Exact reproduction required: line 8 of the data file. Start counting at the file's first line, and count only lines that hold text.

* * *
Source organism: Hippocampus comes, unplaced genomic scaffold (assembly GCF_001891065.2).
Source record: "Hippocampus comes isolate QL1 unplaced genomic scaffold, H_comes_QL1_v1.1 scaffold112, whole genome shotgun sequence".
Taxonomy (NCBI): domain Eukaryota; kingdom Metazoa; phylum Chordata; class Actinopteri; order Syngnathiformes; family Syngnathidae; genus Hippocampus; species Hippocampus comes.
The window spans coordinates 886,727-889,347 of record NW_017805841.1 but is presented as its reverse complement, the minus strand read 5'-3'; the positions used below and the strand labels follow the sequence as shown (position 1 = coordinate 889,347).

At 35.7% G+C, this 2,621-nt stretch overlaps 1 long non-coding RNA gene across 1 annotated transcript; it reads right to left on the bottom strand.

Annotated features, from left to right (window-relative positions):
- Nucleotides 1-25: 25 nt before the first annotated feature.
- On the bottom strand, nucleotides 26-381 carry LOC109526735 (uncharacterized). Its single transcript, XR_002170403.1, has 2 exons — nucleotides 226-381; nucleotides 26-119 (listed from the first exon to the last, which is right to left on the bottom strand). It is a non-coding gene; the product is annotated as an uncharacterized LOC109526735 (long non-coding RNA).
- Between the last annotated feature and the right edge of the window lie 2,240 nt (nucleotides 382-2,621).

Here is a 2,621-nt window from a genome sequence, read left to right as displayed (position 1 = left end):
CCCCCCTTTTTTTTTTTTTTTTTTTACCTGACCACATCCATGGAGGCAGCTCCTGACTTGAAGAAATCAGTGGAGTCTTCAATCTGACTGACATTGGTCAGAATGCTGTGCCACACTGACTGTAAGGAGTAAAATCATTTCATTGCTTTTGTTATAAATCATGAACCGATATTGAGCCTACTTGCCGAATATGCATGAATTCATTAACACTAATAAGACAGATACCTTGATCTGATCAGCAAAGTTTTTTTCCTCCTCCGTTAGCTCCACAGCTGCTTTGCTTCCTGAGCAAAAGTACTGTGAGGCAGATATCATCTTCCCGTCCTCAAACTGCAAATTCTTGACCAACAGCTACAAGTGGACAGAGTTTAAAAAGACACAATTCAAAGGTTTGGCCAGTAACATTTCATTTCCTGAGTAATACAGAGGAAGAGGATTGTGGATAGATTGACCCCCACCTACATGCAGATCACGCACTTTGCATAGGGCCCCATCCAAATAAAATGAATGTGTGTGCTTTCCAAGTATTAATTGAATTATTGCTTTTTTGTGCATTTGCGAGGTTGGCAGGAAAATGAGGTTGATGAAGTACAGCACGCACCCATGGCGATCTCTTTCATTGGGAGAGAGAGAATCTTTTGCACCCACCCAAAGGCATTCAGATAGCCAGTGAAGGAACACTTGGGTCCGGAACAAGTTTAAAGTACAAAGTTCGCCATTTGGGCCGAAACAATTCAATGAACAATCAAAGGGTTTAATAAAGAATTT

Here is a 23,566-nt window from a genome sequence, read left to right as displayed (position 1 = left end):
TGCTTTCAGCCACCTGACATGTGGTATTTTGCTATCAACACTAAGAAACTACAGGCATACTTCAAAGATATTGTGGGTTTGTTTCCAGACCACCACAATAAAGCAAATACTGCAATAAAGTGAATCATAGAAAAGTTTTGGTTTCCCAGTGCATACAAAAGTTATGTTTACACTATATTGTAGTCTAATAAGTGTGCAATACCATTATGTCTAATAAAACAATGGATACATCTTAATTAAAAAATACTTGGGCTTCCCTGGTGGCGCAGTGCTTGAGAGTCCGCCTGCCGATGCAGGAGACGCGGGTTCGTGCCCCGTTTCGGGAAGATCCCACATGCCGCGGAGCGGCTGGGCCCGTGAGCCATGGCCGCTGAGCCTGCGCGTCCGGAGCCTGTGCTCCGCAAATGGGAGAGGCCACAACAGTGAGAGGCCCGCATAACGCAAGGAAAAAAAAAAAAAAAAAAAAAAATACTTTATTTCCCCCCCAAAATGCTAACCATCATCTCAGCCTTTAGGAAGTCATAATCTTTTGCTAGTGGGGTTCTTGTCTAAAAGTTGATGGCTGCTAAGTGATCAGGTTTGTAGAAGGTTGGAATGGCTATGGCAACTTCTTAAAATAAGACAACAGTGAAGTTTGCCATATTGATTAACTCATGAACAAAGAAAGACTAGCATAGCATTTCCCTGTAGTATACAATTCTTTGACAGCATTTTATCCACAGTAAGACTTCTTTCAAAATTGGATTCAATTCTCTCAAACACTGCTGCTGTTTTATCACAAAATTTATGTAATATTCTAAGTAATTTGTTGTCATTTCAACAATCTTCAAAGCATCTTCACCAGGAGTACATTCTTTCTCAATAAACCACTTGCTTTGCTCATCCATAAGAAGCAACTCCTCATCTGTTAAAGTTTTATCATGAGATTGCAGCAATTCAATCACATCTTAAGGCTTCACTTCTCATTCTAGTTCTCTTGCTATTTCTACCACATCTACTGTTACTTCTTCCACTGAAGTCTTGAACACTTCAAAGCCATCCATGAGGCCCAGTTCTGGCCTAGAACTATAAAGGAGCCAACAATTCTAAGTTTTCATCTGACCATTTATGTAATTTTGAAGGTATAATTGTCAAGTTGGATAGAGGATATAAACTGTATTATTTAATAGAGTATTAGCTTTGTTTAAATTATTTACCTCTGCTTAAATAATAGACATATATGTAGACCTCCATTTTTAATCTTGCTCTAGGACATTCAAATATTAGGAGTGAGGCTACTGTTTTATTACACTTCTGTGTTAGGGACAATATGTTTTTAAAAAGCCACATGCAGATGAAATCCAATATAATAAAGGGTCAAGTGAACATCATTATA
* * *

- On the bottom strand, nucleotides 26-381 carry LOC109526735 (uncharacterized). Its single transcript, XR_002170403.1, has 2 exons — nucleotides 226-381; nucleotides 26-119 (listed from the first exon to the last, which is right to left on the bottom strand). It is a non-coding gene; the product is annotated as an uncharacterized LOC109526735 (long non-coding RNA).